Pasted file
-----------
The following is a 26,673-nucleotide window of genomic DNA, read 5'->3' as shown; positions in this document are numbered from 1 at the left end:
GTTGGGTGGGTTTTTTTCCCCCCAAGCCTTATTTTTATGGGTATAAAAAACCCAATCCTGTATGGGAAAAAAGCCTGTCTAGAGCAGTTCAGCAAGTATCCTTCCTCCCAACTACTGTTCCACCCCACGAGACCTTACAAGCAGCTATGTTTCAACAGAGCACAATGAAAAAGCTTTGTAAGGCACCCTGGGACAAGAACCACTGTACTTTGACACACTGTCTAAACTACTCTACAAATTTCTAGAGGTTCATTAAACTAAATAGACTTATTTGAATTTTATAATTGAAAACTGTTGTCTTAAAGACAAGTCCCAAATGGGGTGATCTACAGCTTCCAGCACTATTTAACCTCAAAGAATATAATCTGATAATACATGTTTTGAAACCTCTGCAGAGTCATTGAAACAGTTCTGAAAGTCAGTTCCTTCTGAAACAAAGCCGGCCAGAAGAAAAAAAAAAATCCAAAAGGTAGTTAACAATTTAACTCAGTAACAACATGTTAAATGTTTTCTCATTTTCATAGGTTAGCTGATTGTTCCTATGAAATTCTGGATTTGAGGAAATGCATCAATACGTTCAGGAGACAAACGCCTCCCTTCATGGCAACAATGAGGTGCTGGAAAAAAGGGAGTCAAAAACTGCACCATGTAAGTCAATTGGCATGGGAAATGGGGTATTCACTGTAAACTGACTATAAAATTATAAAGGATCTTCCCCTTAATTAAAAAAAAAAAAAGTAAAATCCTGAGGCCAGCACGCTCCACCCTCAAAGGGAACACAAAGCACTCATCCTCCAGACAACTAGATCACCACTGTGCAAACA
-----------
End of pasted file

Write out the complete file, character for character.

The following is a 26,673-nucleotide window of genomic DNA, read 5'->3' as shown; positions in this document are numbered from 1 at the left end:
GTTGGGTGGGTTTTTTTCCCCCCAAGCCTTATTTTTATGGGTATAAAAAACCCAATCCTGTATGGGAAAAAAGCCTGTCTAGAGCAGTTCAGCAAGTATCCTTCCTCCCAACTACTGTTCCACCCCACGAGACCTTACAAGCAGCTATGTTTCAACAGAGCACAATGAAAAAGCTTTGTAAGGCACCCTGGGACAAGAACCACTGTACTTTGACACACTGTCTAAACTACTCTACAAATTTCTAGAGGTTCATTAAACTAAATAGACTTATTTGAATTTTATAATTGAAAACTGTTGTCTTAAAGACAAGTCCCAAATGGGGTGATCTACAGCTTCCAGCACTATTTAACCTCAAAGAATATAATCTGATAATACATGTTTTGAAACCTCTGCAGAGTCATTGAAACAGTTCTGAAAGTCAGTTCCTTCTGAAACAAAGCCGGCCAGAAGAAAAAAAAAAATCCAAAAGGTAGTTAACAATTTAACTCAGTAACAACATGTTAAATGTTTTCTCATTTTCATAGGTTAGCTGATTGTTCCTATGAAATTCTGGATTTGAGGAAATGCATCAATACGTTCAGGAGACAAACGCCTCCCTTCATGGCAACAATGAGGTGCTGGAAAAAAGGGAGTCAAAAACTGCACCATGTAAGTCAATTGGCATGGGAAATGGGGTATTCACTGTAAACTGACTATAAAATTATAAAGGATCTTCCCCTTAATTAAAAAAAAAAAAAGTAAAATCCTGAGGCCAGCACGCTCCACCCTCAAAGGGAACACAAAGCACTCATCCTCCAGACAACTAGATCACCACTGTGCAAACA